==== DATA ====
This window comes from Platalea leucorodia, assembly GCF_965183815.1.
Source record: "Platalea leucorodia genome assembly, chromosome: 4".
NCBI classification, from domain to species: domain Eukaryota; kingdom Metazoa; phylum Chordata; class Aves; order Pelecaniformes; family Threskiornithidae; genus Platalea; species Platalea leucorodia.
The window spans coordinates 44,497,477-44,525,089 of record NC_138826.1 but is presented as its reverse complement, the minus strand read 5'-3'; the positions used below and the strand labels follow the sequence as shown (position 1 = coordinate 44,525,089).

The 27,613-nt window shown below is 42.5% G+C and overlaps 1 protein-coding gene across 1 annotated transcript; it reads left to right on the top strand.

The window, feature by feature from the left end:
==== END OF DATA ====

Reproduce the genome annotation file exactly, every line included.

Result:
This window comes from Platalea leucorodia, assembly GCF_965183815.1.
Source record: "Platalea leucorodia genome assembly, chromosome: 4".
NCBI classification, from domain to species: domain Eukaryota; kingdom Metazoa; phylum Chordata; class Aves; order Pelecaniformes; family Threskiornithidae; genus Platalea; species Platalea leucorodia.
The window spans coordinates 44,497,477-44,525,089 of record NC_138826.1 but is presented as its reverse complement, the minus strand read 5'-3'; the positions used below and the strand labels follow the sequence as shown (position 1 = coordinate 44,525,089).

The 27,613-nt window shown below is 42.5% G+C and overlaps 1 protein-coding gene across 1 annotated transcript; it reads left to right on the top strand.

The window, feature by feature from the left end: